Ocean Animal Emergency

TV Program Description
Original PBS Broadcast Date: November 25, 2008

Part emergency room, part rehab facility, and part research lab, the Marine Mammal Center in Sausalito, California means the difference between life and death for sick and injured ocean animals. NOVA takes you inside this very special ER to witness the efforts of a renowned team of wildlife veterinarians as they fight to save their animal patients as well as to uncover the cause of a mysterious neurological illness plaguing marine mammals like California sea lions and harbor seal pups.

Not only are these animal patients endearing, they are also sending us an urgent message about the health of our oceans. [Doug Hamilton, who spent months behind the scenes at the Marine Mammal Center, explains more in his Producer's Story.]

Veterinarians Frances Gulland and Felicia Nutter direct medical treatment at the center. In the late 1990s, Gulland first suspected a link between wrenching neurological symptoms afflicting marine mammals and domoic acid, a neurotoxin produced by algal blooms. Now, Gulland and Nutter work with a team of passionate volunteers to rescue sick and dying animals languishing on beaches. All too many of the animals are victims of the deadly domoic acid poisoning; others are malnourished pups separated from their mothers; and some bear deep scars that are the result of being entangled in plastic trash floating in our oceans.

Veterinarians at the center treat animals using a combination of traditional hands-on care and cutting-edge technology. The goal is to rehabilitate each animal and release it back into the wild.

According to Paula Apsell, NOVA's senior executive producer, the program is much more than the story of these compassionate caretakers. "This documentary focuses on our changing environment as well as the innovative techniques pioneered at the Marine Mammal Center that are saving aquatic animals around the world."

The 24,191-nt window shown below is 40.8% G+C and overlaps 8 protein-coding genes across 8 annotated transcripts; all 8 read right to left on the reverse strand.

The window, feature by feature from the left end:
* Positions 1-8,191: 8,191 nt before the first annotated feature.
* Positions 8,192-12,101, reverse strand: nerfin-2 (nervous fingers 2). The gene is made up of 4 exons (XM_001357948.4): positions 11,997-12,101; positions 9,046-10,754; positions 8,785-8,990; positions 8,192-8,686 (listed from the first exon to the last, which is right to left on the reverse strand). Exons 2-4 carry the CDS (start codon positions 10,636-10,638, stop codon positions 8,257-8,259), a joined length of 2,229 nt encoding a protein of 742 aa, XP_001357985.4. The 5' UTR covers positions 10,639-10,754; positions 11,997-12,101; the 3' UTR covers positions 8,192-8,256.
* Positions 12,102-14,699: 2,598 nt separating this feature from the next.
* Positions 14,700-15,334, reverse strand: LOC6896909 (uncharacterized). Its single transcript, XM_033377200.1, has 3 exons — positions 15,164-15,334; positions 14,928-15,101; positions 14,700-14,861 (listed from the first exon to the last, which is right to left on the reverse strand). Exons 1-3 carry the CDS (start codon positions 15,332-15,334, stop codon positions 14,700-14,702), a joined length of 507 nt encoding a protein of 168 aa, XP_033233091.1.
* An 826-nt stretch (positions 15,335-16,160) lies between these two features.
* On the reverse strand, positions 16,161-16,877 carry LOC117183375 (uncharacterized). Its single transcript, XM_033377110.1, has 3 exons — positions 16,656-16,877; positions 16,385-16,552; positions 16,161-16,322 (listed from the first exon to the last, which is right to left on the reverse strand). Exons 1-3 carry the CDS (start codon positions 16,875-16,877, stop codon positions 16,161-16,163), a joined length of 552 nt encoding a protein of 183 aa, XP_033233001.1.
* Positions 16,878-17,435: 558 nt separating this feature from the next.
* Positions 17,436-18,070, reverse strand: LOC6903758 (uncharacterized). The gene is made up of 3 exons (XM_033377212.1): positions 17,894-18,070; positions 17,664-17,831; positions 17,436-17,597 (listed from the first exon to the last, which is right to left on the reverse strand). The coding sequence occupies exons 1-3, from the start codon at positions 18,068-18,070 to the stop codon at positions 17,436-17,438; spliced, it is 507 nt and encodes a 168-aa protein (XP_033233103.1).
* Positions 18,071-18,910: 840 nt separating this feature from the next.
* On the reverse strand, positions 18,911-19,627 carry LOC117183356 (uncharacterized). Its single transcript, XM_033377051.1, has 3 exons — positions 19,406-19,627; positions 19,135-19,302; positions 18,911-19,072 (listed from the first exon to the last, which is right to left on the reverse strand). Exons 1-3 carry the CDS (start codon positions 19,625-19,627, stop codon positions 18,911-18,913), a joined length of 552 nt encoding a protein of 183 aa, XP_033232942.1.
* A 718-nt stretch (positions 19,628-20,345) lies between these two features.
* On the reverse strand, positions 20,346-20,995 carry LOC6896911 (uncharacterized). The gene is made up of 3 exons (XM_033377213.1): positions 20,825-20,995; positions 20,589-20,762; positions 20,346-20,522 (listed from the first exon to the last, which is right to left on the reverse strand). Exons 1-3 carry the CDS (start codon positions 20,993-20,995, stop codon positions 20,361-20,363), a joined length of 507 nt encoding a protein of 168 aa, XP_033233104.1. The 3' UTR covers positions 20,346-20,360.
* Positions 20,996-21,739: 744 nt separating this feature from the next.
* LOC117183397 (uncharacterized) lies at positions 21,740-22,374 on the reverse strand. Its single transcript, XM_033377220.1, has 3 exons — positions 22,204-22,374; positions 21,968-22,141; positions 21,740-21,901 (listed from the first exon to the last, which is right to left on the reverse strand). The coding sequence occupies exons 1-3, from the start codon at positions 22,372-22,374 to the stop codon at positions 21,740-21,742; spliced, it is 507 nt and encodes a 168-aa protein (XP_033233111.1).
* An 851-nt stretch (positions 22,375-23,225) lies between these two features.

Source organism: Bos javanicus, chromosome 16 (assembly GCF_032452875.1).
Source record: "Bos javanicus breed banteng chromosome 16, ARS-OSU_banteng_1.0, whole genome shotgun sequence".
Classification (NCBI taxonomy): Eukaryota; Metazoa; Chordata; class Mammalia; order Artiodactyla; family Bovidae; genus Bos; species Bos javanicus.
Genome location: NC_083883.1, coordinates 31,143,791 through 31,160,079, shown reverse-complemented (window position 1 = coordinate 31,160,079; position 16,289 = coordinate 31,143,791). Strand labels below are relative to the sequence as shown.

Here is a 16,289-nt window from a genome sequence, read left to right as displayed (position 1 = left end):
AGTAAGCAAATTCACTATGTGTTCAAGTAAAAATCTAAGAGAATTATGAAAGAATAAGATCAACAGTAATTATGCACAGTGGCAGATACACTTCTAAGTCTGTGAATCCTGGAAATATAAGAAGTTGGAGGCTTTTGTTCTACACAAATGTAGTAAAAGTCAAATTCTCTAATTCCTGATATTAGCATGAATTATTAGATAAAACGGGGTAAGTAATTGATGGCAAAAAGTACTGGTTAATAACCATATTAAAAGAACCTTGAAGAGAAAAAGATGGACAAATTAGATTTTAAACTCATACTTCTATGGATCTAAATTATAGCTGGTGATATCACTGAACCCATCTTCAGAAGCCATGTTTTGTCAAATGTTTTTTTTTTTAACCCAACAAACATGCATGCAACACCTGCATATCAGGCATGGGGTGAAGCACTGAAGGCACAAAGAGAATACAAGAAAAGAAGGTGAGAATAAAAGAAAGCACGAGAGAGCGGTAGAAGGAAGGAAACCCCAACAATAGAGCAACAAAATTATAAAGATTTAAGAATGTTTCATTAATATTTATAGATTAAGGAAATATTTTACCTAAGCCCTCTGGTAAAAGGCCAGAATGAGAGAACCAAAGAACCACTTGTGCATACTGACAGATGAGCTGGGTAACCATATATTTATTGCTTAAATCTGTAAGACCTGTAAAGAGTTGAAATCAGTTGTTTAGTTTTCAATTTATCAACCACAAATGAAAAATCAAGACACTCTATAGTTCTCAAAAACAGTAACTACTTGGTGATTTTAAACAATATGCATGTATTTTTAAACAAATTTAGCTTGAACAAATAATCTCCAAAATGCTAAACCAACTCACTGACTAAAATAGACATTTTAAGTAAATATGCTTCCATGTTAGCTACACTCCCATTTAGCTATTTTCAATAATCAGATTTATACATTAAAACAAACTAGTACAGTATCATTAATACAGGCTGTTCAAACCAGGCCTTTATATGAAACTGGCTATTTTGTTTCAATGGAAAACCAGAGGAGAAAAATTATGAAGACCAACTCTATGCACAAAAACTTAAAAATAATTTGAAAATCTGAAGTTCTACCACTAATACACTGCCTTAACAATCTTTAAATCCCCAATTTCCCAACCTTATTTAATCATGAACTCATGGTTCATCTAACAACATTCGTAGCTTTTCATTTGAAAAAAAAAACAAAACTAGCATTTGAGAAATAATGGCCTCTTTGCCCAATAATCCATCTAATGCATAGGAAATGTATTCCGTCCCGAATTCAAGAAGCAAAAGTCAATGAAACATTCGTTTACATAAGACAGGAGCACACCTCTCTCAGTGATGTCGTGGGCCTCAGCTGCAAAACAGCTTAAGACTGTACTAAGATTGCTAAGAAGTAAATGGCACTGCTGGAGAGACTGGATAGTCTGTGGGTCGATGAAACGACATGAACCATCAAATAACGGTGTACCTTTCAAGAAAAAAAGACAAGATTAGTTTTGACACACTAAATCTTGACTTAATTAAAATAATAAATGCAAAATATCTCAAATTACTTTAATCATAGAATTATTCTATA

NOVA travels to Oahu with Dr. Gulland as she applies practices developed at the center to save an endangered Hawaiian monk seal, a species on the brink of extinction. Says producer Hamilton, "With an estimated 1,200 Hawaiian monk seals remaining in the world, the survival of every individual is vital."

Dan Costa, a biologist from the University of California, Santa Cruz, is among the researchers featured in the film. He studies healthy elephant seals in the wild using satellite tags, which are glued to the elephant seals' heads like "electronic yarmulkes," as Costa puts it. Costa's satellite tracking has revealed an extraordinary migration that was previously hidden underwater: Some animals have been shown to make a roundtrip beyond the international dateline, a distance nearly twice the width of the United States. They do it alone every year, and most return to the exact same beach. Dr. Nutter marvels at the elephant seals' annual migration route, "It's like the Serengeti of the sea, but nobody sees it."

The experts interviewed in the film believe that many of the maladies plaguing marine mammals reflect the declining health of our oceans and the profound effect that humans have on the environment. Hamilton describes the nearly 1,000 animals treated each year at the Marine Mammal Center as "canaries in a coal mine." He adds, "We wanted to show the links between human behavior, the deteriorating health of marine mammals, and the destruction of their habitat."

Program Transcript
Program Credits

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Ocean Animal Emergency

A harbor seal pup named Xilia, suffering from a hard-to-diagnose ailment, is one of the patients NOVA followed at the Marine Mammal Center.

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© | Created November 2008